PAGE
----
Women in the business of food
Women are strongly represented in Australia's food industry as producers, chefs, cookbook authors and creative writers.
Chef Janet Jeffs, novelist Marion Halligan and food historians Adele Wessell and Donna Lee Brien explore women's stories about growing, preparing and savouring food.
Presented in association with Women's History Month on Sunday 6 March 2011.
Presenters and topics
Janet Jeffs, Chef, The Ginger Room and Kitchen Cabinet, Old Parliament House, Canberra
Described as one of the 'giants of the kitchen', along with Gay Bilson, Stephanie Alexander, Maggie Beer and Barbara Santich, Janet completed an apprenticeship at Neddy's restaurant in Adelaide with Cheong Liew, and was then Chef at the Pheasant Farm in the Barossa Valley with Maggie Beer. In 1985, she opened her first restaurant, Kilikanoon, in the Clare Valley. In 1995 she moved to Canberra and opened Juniperberry, a small, fine dining restaurant. Juniperberry moved to the National Gallery of Australia in 2000, then in partnership Janet established Ginger Catering at Old Parliament House. The Ginger Room opened in March 2004 and has received many awards. Janet holds 'Talk and Taste events' every month at The Kitchen Cabinet at Old Parliament House.
Janet spoke on 'Being in the business of food'.
Marion Halligan, Novelist and food writer, Canberra
Food, its preparation and consumption, is central to Halligan's vision of domestic life. It is the subject of two of her non-fiction works, Eat My Words (1990) and The Taste of Memory (2004), and features prominently in her fiction. Her novel, The Point (2003) is set in a restaurant by Lake Burley Griffin and has a leading woman chef as its chief character. She has been described by Ramona Koval as 'a great master of writing about food and gardens and the intricacies of the human heart'. At one point she decided to omit all references to food from her fiction but she confessed 'I found I couldn't do it. Quite impossible. The kind of novels I write need food.'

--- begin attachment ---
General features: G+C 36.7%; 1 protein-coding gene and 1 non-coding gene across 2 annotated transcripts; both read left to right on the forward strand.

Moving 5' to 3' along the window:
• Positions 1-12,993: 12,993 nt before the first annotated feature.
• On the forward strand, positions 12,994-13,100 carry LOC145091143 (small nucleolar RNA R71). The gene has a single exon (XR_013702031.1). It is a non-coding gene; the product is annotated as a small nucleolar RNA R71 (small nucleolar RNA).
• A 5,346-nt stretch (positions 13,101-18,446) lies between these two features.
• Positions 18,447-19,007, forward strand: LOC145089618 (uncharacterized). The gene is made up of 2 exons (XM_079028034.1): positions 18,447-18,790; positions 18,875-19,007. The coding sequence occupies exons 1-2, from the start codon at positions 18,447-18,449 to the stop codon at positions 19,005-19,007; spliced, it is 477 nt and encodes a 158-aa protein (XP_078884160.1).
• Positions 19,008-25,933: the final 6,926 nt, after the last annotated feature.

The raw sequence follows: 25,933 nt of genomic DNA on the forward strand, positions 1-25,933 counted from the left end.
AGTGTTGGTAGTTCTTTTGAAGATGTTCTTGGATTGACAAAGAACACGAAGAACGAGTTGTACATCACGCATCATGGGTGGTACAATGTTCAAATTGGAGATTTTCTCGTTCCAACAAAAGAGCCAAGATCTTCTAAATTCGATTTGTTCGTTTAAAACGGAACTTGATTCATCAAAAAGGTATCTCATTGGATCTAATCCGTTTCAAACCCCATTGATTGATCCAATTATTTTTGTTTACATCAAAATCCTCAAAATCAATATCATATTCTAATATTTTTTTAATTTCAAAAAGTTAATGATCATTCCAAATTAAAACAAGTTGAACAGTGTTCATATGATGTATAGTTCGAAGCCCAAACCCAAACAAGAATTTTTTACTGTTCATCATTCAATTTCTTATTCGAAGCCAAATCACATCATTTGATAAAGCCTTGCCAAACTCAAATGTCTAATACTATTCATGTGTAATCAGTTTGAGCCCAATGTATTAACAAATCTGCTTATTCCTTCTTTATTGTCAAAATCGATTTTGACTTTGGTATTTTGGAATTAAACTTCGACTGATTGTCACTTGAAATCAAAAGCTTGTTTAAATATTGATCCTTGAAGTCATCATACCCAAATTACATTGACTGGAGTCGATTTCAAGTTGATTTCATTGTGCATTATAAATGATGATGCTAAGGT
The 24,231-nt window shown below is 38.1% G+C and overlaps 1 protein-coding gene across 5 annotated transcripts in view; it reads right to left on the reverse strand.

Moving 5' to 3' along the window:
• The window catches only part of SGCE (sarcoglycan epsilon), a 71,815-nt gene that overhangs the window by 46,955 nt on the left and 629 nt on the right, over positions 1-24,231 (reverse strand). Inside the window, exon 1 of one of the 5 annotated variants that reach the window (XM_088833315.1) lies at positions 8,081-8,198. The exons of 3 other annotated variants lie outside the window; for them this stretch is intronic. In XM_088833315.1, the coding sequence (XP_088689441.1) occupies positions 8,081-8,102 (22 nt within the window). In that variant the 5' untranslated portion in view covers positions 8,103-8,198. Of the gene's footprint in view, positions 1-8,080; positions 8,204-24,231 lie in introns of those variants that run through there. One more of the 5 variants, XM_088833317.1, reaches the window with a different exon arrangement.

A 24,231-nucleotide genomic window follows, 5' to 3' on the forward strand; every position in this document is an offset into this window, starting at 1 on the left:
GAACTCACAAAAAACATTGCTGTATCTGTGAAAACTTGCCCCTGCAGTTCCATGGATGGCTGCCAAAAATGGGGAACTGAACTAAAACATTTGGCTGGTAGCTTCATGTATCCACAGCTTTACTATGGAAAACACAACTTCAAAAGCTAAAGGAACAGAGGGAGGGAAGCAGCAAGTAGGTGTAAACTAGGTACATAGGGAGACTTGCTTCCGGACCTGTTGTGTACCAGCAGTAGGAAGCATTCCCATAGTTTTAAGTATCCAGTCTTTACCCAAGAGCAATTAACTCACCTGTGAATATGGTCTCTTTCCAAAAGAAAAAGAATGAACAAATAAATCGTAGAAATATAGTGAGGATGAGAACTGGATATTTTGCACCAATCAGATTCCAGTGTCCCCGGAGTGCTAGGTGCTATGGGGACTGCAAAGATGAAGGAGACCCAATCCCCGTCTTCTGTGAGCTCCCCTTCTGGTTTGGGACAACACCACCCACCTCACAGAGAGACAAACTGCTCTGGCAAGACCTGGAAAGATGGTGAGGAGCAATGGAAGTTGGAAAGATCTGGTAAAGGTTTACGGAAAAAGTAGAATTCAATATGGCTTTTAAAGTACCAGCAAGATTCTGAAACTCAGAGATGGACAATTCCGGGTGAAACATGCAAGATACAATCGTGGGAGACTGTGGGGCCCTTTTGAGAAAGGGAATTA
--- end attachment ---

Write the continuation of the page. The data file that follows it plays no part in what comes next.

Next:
Marion spoke on 'Food and fiction, an inescapable combination'.
Dr Adele Wessell, historian and lecturer, Southern Cross University
Adele has published works on historiography, teaching and community engagement and food history, and published Food History: An Introduction in 2008. Her forthcoming book is entitled First Course: An Introduction to Food History. She was a visiting fellow at the National Museum of Australia in November 2008 and has worked with curator Alison Wishart on one of the books in the Museum's collection, Our Cookery Book, by Flora Pell, which sheds light on changing domestic roles, women's position in Australian society and issues such as citizenship and home.
Adele spoke on 'Food Activism: Women at home, women in dairying'.
Professor Donna Lee Brien, Professor, Creative Industries, Faculty of Arts, Business, Informatics and Education, Central Queensland University
Donna's main areas of recent research are Margaret Fulton and other Australian women food writers and chefs such as Stephanie Alexander, Maggie Beer and Gay Bilson, and how the massive contributions they have made to changing our lives have only just started to be recognised because food and food magazines have been seen as women's business.
Donna spoke on 'Margaret Fulton, Gay Bilson, Stephanie Alexander, Maggie Beer – how they have changed our lives'.